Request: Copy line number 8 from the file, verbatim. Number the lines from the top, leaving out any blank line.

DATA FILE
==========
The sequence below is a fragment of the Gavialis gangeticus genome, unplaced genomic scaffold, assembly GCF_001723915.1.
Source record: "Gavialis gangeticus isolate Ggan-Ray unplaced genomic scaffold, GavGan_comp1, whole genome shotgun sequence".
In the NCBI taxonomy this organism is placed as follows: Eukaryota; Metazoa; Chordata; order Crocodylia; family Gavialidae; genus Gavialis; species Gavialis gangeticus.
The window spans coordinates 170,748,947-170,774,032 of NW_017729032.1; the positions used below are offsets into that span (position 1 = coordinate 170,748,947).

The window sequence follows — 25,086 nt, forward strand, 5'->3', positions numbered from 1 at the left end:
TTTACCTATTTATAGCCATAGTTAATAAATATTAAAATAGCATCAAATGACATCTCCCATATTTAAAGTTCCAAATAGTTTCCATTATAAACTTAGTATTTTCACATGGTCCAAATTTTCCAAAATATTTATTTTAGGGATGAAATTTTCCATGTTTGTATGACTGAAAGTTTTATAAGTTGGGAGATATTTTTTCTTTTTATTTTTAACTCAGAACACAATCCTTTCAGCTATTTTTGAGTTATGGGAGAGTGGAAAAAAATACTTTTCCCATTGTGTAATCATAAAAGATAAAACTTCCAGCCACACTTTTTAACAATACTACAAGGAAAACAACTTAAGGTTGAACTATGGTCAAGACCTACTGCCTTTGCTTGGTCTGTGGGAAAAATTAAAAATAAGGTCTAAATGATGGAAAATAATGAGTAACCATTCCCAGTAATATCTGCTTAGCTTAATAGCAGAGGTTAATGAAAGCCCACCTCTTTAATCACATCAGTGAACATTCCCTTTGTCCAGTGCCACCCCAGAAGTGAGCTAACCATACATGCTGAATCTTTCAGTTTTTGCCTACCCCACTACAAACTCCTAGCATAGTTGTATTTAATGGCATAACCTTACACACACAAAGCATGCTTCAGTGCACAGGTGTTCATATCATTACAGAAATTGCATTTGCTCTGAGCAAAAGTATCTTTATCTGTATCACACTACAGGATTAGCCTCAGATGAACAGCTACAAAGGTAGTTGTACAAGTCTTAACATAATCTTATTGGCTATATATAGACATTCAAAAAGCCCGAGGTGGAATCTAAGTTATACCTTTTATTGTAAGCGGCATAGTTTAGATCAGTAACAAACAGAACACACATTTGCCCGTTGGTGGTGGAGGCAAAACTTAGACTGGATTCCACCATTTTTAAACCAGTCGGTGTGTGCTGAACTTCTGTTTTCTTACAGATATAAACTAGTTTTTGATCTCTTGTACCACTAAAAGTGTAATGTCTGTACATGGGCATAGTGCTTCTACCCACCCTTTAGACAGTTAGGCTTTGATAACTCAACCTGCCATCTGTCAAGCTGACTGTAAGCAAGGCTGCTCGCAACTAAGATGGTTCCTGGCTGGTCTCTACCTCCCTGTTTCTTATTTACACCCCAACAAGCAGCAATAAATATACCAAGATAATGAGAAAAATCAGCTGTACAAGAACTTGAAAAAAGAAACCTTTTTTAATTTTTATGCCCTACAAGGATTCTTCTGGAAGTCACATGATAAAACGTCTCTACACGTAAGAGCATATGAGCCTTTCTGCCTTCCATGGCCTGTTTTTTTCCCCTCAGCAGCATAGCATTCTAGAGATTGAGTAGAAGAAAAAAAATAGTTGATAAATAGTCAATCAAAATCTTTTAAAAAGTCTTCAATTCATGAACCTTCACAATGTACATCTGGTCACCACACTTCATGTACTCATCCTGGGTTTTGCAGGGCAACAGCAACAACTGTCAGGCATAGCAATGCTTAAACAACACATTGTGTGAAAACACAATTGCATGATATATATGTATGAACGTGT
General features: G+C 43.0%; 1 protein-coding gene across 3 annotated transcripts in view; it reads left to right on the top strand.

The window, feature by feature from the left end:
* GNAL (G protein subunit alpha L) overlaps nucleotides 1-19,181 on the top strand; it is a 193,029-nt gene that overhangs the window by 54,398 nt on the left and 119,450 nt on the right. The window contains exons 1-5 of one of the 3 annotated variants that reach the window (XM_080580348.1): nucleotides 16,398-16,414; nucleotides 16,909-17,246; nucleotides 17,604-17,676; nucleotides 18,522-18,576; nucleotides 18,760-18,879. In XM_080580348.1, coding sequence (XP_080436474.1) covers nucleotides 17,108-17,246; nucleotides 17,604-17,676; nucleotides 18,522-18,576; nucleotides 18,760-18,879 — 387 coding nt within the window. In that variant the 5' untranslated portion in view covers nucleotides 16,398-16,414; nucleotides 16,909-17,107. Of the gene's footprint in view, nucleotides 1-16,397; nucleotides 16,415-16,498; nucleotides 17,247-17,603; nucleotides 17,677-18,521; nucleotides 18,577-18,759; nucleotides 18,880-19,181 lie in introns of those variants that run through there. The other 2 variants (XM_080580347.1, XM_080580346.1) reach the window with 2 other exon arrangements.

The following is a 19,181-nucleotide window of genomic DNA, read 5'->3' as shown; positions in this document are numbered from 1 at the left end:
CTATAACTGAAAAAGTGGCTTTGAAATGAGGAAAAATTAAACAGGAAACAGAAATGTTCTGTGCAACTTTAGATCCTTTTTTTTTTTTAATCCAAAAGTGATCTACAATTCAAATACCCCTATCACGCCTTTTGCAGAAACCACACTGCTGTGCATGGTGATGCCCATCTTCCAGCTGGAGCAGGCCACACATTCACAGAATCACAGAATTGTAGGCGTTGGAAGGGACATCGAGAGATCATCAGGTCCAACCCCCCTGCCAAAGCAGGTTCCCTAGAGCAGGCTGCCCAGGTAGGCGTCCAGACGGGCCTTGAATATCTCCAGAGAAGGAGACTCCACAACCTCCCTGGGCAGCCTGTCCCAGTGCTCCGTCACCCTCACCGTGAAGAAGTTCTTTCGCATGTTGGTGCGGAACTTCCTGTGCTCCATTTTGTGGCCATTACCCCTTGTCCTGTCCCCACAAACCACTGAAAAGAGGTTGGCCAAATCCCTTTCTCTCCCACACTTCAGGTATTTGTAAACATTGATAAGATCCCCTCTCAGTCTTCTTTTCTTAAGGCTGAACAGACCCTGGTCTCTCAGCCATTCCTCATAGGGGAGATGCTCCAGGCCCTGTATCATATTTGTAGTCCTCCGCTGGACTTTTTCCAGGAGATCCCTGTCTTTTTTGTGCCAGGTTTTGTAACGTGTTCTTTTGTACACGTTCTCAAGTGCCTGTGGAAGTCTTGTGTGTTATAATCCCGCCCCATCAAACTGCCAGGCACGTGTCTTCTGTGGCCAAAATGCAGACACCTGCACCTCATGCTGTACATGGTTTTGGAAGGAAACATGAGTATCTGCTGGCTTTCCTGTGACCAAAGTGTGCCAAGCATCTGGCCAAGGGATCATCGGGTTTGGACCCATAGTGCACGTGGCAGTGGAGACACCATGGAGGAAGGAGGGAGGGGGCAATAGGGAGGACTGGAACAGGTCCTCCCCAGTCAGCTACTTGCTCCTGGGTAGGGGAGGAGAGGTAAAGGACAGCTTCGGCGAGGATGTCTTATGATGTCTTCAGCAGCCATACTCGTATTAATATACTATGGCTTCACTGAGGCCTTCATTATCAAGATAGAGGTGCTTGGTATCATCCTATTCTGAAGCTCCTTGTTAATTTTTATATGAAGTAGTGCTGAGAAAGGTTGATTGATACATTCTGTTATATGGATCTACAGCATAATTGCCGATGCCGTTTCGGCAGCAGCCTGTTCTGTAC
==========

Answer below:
The window, feature by feature from the left end: